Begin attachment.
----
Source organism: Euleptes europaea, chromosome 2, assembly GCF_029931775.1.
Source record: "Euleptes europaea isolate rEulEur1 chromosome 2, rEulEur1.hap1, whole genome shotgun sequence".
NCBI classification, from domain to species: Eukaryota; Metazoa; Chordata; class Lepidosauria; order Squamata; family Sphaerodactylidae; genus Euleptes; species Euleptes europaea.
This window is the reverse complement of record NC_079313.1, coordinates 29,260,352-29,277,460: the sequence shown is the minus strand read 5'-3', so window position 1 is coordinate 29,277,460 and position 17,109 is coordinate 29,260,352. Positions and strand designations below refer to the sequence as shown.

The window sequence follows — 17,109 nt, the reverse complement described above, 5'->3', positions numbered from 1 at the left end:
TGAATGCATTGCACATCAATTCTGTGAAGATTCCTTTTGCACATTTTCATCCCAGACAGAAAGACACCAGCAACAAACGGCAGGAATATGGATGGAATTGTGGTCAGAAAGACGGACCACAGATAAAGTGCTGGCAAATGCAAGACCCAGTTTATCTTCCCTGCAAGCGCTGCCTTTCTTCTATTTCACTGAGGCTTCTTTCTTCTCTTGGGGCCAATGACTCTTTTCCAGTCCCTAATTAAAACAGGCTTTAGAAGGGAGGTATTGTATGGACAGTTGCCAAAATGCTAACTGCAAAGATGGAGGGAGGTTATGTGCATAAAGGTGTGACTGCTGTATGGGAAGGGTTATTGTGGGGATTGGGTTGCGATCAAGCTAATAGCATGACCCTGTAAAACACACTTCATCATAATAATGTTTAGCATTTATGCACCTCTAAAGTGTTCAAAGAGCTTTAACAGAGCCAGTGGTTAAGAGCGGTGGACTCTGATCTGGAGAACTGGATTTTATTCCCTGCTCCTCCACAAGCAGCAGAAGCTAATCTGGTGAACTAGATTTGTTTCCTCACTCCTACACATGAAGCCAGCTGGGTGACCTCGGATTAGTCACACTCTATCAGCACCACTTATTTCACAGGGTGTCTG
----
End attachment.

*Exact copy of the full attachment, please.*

Source organism: Euleptes europaea, chromosome 2, assembly GCF_029931775.1.
Source record: "Euleptes europaea isolate rEulEur1 chromosome 2, rEulEur1.hap1, whole genome shotgun sequence".
NCBI classification, from domain to species: Eukaryota; Metazoa; Chordata; class Lepidosauria; order Squamata; family Sphaerodactylidae; genus Euleptes; species Euleptes europaea.
This window is the reverse complement of record NC_079313.1, coordinates 29,260,352-29,277,460: the sequence shown is the minus strand read 5'-3', so window position 1 is coordinate 29,277,460 and position 17,109 is coordinate 29,260,352. Positions and strand designations below refer to the sequence as shown.

The window sequence follows — 17,109 nt, the reverse complement described above, 5'->3', positions numbered from 1 at the left end:
TGAATGCATTGCACATCAATTCTGTGAAGATTCCTTTTGCACATTTTCATCCCAGACAGAAAGACACCAGCAACAAACGGCAGGAATATGGATGGAATTGTGGTCAGAAAGACGGACCACAGATAAAGTGCTGGCAAATGCAAGACCCAGTTTATCTTCCCTGCAAGCGCTGCCTTTCTTCTATTTCACTGAGGCTTCTTTCTTCTCTTGGGGCCAATGACTCTTTTCCAGTCCCTAATTAAAACAGGCTTTAGAAGGGAGGTATTGTATGGACAGTTGCCAAAATGCTAACTGCAAAGATGGAGGGAGGTTATGTGCATAAAGGTGTGACTGCTGTATGGGAAGGGTTATTGTGGGGATTGGGTTGCGATCAAGCTAATAGCATGACCCTGTAAAACACACTTCATCATAATAATGTTTAGCATTTATGCACCTCTAAAGTGTTCAAAGAGCTTTAACAGAGCCAGTGGTTAAGAGCGGTGGACTCTGATCTGGAGAACTGGATTTTATTCCCTGCTCCTCCACAAGCAGCAGAAGCTAATCTGGTGAACTAGATTTGTTTCCTCACTCCTACACATGAAGCCAGCTGGGTGACCTCGGATTAGTCACACTCTATCAGCACCACTTATTTCACAGGGTGTCTG